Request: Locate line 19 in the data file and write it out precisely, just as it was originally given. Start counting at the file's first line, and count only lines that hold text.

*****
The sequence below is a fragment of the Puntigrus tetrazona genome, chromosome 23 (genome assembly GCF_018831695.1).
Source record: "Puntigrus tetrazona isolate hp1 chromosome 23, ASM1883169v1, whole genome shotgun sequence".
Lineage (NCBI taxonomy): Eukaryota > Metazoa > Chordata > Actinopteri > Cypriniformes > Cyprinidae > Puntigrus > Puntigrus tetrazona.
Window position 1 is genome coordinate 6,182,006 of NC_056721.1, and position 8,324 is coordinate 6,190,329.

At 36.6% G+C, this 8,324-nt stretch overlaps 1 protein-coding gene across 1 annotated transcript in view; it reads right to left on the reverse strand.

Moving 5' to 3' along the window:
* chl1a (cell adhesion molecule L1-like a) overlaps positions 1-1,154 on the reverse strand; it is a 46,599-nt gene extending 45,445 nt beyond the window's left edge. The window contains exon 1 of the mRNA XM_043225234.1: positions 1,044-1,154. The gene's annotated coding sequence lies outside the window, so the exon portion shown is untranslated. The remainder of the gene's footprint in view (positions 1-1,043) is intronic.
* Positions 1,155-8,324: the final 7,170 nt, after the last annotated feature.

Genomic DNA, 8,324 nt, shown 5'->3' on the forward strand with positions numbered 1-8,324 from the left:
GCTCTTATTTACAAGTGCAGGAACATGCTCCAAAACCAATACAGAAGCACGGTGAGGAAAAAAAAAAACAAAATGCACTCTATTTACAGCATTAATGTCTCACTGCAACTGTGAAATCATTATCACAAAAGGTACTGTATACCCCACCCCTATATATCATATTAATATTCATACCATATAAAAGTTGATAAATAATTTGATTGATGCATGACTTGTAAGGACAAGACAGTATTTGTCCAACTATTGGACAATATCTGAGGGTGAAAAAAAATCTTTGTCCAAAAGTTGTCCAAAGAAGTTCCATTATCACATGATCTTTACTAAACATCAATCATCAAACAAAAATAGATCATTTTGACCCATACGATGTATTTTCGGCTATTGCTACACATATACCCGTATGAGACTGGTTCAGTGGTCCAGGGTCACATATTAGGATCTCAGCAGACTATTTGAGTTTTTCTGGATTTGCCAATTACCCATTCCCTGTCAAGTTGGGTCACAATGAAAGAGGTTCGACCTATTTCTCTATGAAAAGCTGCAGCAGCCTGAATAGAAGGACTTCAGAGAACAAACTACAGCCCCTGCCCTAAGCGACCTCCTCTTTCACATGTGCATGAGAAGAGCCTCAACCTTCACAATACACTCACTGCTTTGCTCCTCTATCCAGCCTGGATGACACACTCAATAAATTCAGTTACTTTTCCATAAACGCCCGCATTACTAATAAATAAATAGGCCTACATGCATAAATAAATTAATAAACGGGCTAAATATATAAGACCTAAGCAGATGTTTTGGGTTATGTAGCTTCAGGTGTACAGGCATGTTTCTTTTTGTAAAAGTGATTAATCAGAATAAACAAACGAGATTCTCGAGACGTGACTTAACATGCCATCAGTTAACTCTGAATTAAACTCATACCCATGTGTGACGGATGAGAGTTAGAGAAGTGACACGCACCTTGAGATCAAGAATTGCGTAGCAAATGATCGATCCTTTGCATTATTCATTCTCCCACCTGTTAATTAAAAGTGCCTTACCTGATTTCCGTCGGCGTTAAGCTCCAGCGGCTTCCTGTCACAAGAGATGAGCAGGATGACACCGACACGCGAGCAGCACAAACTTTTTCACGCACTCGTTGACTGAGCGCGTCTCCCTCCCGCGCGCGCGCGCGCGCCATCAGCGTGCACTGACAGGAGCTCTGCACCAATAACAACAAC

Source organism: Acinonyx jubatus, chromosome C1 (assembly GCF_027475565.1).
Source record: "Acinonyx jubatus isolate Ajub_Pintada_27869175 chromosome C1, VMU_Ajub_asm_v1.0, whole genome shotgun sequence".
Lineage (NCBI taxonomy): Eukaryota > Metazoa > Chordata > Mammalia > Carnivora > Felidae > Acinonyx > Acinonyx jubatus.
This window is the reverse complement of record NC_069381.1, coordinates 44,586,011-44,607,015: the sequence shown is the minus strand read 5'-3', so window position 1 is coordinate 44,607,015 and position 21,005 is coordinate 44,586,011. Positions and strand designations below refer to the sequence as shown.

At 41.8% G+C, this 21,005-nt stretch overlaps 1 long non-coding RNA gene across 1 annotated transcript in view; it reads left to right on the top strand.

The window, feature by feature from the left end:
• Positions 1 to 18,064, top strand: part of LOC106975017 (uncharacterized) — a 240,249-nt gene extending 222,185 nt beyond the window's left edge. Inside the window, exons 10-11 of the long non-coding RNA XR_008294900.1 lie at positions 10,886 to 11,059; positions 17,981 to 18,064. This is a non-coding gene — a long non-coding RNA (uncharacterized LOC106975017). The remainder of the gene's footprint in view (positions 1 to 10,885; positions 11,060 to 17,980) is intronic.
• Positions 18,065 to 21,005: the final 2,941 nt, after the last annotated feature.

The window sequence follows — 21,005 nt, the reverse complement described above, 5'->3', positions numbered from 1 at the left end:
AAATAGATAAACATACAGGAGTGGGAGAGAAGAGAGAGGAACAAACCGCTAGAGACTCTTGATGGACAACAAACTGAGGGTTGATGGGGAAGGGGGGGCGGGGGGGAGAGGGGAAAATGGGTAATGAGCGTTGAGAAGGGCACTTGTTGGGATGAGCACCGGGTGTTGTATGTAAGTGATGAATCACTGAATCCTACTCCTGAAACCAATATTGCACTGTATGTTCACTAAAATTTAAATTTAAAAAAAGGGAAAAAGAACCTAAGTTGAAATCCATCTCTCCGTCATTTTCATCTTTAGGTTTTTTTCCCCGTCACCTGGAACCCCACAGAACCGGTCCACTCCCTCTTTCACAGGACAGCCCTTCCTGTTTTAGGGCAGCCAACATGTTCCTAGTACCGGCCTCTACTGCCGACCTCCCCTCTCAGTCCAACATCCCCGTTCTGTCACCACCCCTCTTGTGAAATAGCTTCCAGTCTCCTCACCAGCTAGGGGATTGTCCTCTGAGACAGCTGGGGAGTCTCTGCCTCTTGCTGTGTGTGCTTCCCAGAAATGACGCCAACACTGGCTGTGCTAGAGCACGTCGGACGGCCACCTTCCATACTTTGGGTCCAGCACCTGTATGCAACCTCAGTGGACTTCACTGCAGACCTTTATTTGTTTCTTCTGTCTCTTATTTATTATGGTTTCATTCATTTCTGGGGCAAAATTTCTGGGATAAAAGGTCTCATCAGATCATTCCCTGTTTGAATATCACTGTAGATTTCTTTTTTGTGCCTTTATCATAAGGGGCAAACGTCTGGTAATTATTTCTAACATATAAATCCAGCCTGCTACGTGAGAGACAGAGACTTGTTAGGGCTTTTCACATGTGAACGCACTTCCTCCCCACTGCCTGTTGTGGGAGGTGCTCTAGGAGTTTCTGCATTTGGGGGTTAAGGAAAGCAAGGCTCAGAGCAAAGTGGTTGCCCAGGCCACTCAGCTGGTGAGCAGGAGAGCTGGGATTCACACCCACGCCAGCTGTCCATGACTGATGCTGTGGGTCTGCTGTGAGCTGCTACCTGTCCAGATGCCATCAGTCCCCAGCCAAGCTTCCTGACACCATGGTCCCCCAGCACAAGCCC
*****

The window sequence follows — 21,005 nt, the reverse complement described above, 5'->3', positions numbered from 1 at the left end: